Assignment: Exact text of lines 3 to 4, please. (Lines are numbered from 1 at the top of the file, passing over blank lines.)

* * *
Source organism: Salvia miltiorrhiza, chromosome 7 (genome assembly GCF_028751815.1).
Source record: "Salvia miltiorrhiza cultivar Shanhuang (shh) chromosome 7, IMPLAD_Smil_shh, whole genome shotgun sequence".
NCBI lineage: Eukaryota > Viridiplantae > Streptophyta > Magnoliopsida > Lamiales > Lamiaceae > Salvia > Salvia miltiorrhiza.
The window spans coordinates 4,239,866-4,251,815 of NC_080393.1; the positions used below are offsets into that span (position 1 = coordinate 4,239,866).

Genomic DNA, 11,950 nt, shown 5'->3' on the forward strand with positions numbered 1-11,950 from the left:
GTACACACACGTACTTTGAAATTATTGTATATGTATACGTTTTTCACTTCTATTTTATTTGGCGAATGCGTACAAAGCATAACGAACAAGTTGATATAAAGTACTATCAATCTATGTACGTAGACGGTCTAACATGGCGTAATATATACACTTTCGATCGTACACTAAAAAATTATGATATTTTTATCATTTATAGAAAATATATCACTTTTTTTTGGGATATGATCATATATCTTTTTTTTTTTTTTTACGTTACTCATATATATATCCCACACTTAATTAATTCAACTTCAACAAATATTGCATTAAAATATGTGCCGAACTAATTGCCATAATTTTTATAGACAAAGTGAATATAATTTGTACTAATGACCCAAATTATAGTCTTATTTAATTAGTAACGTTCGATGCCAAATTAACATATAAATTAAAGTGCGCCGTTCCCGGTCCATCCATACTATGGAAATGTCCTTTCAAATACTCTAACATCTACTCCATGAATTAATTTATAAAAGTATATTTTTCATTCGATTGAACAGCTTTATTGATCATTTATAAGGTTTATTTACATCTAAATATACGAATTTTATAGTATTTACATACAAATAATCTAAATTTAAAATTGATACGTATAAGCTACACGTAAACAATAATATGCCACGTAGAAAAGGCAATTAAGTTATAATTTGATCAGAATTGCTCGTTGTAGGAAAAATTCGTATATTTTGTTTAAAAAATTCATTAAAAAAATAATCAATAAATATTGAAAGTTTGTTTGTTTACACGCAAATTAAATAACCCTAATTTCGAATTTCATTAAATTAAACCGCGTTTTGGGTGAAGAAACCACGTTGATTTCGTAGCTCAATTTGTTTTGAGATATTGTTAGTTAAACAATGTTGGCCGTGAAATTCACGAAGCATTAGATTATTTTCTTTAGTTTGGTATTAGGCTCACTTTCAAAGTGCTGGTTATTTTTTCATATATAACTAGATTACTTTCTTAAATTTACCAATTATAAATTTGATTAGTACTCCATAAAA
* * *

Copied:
NCBI lineage: Eukaryota > Viridiplantae > Streptophyta > Magnoliopsida > Lamiales > Lamiaceae > Salvia > Salvia miltiorrhiza.
The window spans coordinates 4,239,866-4,251,815 of NC_080393.1; the positions used below are offsets into that span (position 1 = coordinate 4,239,866).